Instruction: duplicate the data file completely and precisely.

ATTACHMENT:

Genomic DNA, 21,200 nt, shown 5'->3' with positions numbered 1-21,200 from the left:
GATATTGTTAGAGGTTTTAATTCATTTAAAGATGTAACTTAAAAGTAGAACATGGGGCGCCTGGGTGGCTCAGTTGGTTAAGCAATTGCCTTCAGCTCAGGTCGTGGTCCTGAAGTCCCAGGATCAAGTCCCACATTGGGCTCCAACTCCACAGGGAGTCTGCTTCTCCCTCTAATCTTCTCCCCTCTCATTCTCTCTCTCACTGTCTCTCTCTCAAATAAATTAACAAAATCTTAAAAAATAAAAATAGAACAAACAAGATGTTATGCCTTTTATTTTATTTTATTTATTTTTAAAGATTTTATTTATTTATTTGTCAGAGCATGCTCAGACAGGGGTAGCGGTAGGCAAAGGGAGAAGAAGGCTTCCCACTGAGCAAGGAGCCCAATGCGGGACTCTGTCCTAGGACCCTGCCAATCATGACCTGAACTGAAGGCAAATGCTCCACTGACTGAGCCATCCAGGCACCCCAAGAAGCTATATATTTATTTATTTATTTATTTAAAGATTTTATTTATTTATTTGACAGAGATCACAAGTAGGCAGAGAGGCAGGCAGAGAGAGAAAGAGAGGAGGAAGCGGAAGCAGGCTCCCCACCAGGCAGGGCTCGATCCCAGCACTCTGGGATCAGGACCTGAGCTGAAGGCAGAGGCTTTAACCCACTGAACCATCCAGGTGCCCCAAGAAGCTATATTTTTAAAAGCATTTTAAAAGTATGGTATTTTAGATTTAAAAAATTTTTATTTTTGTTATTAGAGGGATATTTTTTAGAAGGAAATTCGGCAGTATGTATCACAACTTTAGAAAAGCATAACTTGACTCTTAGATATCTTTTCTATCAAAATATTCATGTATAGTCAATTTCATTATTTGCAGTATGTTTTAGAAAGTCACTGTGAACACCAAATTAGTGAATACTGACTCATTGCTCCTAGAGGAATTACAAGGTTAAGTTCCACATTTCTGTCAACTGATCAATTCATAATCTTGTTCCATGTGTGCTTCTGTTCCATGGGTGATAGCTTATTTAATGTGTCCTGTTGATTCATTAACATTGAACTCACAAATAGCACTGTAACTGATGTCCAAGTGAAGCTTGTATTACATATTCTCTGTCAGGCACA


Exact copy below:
Genomic DNA, 21,200 nt, shown 5'->3' with positions numbered 1-21,200 from the left:
GATATTGTTAGAGGTTTTAATTCATTTAAAGATGTAACTTAAAAGTAGAACATGGGGCGCCTGGGTGGCTCAGTTGGTTAAGCAATTGCCTTCAGCTCAGGTCGTGGTCCTGAAGTCCCAGGATCAAGTCCCACATTGGGCTCCAACTCCACAGGGAGTCTGCTTCTCCCTCTAATCTTCTCCCCTCTCATTCTCTCTCTCACTGTCTCTCTCTCAAATAAATTAACAAAATCTTAAAAAATAAAAATAGAACAAACAAGATGTTATGCCTTTTATTTTATTTTATTTATTTTTAAAGATTTTATTTATTTATTTGTCAGAGCATGCTCAGACAGGGGTAGCGGTAGGCAAAGGGAGAAGAAGGCTTCCCACTGAGCAAGGAGCCCAATGCGGGACTCTGTCCTAGGACCCTGCCAATCATGACCTGAACTGAAGGCAAATGCTCCACTGACTGAGCCATCCAGGCACCCCAAGAAGCTATATATTTATTTATTTATTTATTTAAAGATTTTATTTATTTATTTGACAGAGATCACAAGTAGGCAGAGAGGCAGGCAGAGAGAGAAAGAGAGGAGGAAGCGGAAGCAGGCTCCCCACCAGGCAGGGCTCGATCCCAGCACTCTGGGATCAGGACCTGAGCTGAAGGCAGAGGCTTTAACCCACTGAACCATCCAGGTGCCCCAAGAAGCTATATTTTTAAAAGCATTTTAAAAGTATGGTATTTTAGATTTAAAAAATTTTTATTTTTGTTATTAGAGGGATATTTTTTAGAAGGAAATTCGGCAGTATGTATCACAACTTTAGAAAAGCATAACTTGACTCTTAGATATCTTTTCTATCAAAATATTCATGTATAGTCAATTTCATTATTTGCAGTATGTTTTAGAAAGTCACTGTGAACACCAAATTAGTGAATACTGACTCATTGCTCCTAGAGGAATTACAAGGTTAAGTTCCACATTTCTGTCAACTGATCAATTCATAATCTTGTTCCATGTGTGCTTCTGTTCCATGGGTGATAGCTTATTTAATGTGTCCTGTTGATTCATTAACATTGAACTCACAAATAGCACTGTAACTGATGTCCAAGTGAAGCTTGTATTACATATTCTCTGTCAGGCACA